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States Connecting with Data Coaches to Effectively Mine Data

States Connecting With Data Coaches to Effectively Mine Information

Schools have been using student data for some time now, but there may be educators who use it improperly.

In states such as Delaware, Rhode Island, Hawaii, and more, districts are bringing "data coaches" into their schools, said an article on These data coaches are "connecting with the teachers' own professional learning communities (PLCs) to ensure this bounty of information fulfills its pedagogical promise."

The teachers are using portions from the $4 billion Race to the Top Initiative, the article said, to "learn how to parse data to plan lessons and reach end-of-year academic benchmarks, among other short- and long-term goals."

“At some point, it’s vital that we link our instruction to the gaps we are seeing in kids,” said Daniel R. Venables, executive director of the Center for Authentic PLCs in the article. “Once we do, we can make a goal and then develop an action plan.”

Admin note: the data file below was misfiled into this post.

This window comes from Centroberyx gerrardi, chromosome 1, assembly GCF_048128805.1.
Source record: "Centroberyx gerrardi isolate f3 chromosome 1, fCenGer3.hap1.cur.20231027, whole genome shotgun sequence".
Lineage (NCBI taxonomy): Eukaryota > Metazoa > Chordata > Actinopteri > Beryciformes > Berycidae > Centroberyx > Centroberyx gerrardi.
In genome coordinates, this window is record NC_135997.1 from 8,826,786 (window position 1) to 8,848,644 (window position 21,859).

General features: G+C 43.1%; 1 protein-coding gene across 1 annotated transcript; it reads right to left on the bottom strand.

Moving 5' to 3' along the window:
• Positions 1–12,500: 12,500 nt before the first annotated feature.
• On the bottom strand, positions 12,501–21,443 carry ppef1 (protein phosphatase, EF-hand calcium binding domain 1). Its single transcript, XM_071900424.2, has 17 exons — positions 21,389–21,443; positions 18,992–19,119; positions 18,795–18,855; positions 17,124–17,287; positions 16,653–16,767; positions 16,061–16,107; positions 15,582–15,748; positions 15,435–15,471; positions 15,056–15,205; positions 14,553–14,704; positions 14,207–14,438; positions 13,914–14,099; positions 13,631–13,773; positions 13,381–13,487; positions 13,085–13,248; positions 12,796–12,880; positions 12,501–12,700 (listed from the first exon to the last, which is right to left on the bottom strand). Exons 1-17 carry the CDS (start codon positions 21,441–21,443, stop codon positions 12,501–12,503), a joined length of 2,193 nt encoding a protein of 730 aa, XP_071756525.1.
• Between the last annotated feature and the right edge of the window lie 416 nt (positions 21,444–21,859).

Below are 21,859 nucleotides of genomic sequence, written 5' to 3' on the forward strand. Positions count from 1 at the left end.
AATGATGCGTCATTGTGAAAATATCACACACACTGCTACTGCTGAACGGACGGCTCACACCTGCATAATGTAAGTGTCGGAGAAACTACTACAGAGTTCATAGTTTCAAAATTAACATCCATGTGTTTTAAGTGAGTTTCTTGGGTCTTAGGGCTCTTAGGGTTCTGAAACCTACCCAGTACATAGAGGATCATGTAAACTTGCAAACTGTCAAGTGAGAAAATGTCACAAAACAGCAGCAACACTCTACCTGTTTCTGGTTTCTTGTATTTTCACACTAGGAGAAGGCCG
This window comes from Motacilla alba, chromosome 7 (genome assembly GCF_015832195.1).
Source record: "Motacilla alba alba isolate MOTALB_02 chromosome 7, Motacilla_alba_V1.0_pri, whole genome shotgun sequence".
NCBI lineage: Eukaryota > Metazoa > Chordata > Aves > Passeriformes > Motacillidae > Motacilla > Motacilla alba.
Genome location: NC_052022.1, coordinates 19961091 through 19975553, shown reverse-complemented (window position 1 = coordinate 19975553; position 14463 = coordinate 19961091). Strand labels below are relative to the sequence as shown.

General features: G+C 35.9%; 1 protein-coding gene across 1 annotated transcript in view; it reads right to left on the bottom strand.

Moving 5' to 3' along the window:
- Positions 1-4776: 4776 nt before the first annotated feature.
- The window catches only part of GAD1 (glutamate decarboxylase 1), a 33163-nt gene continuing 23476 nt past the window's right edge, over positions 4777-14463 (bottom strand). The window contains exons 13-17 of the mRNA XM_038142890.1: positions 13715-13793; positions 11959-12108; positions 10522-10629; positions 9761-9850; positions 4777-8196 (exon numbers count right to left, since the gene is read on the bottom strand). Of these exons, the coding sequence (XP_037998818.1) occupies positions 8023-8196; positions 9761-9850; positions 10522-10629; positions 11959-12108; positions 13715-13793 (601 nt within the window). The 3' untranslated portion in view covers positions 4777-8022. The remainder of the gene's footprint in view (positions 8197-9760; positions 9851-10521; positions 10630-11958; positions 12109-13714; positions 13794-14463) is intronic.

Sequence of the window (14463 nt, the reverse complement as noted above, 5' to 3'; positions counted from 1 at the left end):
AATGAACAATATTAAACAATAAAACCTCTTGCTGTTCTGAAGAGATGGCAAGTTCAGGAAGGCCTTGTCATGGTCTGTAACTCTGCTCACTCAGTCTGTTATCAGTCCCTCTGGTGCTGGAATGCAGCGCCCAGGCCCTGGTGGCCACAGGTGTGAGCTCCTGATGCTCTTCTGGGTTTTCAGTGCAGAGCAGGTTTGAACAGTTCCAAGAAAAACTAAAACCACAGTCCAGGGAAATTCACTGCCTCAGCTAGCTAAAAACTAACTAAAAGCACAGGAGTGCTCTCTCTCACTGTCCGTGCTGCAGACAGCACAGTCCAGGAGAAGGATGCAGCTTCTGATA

Venables said most teachers "have never been trained to look at data meaningfully, or in a way that forces them to draw connections between learning gaps and the way they are delivering material. Common Core assessments, "will also will become the most significant data to evaluate, and principals and administrators are increasingly encouraging their PLC teams to become more versed in looking at and deciphering this data.”

In Delaware, the Red Clay Consolidated School District has been using data coaches supplied by the state Department of Education for four years. The data coaches, “helped teachers identify areas of success with students, as well as opportunities for growth, and implement new classroom strategies. In addition to state tests, PLCs used common formative assessments to monitor their instructional impact with students and to make adjustments.”

Read the full story.

Article by Kassondra Granata, EducationWorld Contributor

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